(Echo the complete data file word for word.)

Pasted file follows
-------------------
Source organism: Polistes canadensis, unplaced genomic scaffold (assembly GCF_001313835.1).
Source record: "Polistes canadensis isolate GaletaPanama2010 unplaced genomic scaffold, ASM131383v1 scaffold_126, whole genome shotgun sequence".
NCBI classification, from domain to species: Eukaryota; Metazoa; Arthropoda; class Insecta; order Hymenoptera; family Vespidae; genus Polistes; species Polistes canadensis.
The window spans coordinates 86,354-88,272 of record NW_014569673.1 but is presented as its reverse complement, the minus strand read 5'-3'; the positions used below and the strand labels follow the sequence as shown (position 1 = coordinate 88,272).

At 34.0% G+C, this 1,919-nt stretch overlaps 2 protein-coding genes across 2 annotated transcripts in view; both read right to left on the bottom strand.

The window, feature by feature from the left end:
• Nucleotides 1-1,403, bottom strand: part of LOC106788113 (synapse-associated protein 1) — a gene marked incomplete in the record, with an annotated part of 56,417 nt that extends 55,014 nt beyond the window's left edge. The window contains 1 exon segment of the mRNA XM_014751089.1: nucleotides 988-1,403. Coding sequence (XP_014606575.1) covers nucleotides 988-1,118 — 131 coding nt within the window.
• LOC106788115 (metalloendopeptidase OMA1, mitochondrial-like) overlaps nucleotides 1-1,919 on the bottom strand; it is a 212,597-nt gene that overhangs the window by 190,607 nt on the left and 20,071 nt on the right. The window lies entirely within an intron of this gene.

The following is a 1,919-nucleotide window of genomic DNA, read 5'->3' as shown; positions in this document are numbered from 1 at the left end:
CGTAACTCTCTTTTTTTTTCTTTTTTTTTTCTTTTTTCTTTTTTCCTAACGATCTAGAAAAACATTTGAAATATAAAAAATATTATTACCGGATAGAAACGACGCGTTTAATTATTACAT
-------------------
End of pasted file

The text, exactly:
Source organism: Polistes canadensis, unplaced genomic scaffold (assembly GCF_001313835.1).
Source record: "Polistes canadensis isolate GaletaPanama2010 unplaced genomic scaffold, ASM131383v1 scaffold_126, whole genome shotgun sequence".
NCBI classification, from domain to species: Eukaryota; Metazoa; Arthropoda; class Insecta; order Hymenoptera; family Vespidae; genus Polistes; species Polistes canadensis.
The window spans coordinates 86,354-88,272 of record NW_014569673.1 but is presented as its reverse complement, the minus strand read 5'-3'; the positions used below and the strand labels follow the sequence as shown (position 1 = coordinate 88,272).

At 34.0% G+C, this 1,919-nt stretch overlaps 2 protein-coding genes across 2 annotated transcripts in view; both read right to left on the bottom strand.

The window, feature by feature from the left end:
• Nucleotides 1-1,403, bottom strand: part of LOC106788113 (synapse-associated protein 1) — a gene marked incomplete in the record, with an annotated part of 56,417 nt that extends 55,014 nt beyond the window's left edge. The window contains 1 exon segment of the mRNA XM_014751089.1: nucleotides 988-1,403. Coding sequence (XP_014606575.1) covers nucleotides 988-1,118 — 131 coding nt within the window.
• LOC106788115 (metalloendopeptidase OMA1, mitochondrial-like) overlaps nucleotides 1-1,919 on the bottom strand; it is a 212,597-nt gene that overhangs the window by 190,607 nt on the left and 20,071 nt on the right. The window lies entirely within an intron of this gene.

The following is a 1,919-nucleotide window of genomic DNA, read 5'->3' as shown; positions in this document are numbered from 1 at the left end:
CGTAACTCTCTTTTTTTTTCTTTTTTTTTTCTTTTTTCTTTTTTCCTAACGATCTAGAAAAACATTTGAAATATAAAAAATATTATTACCGGATAGAAACGACGCGTTTAATTATTACAT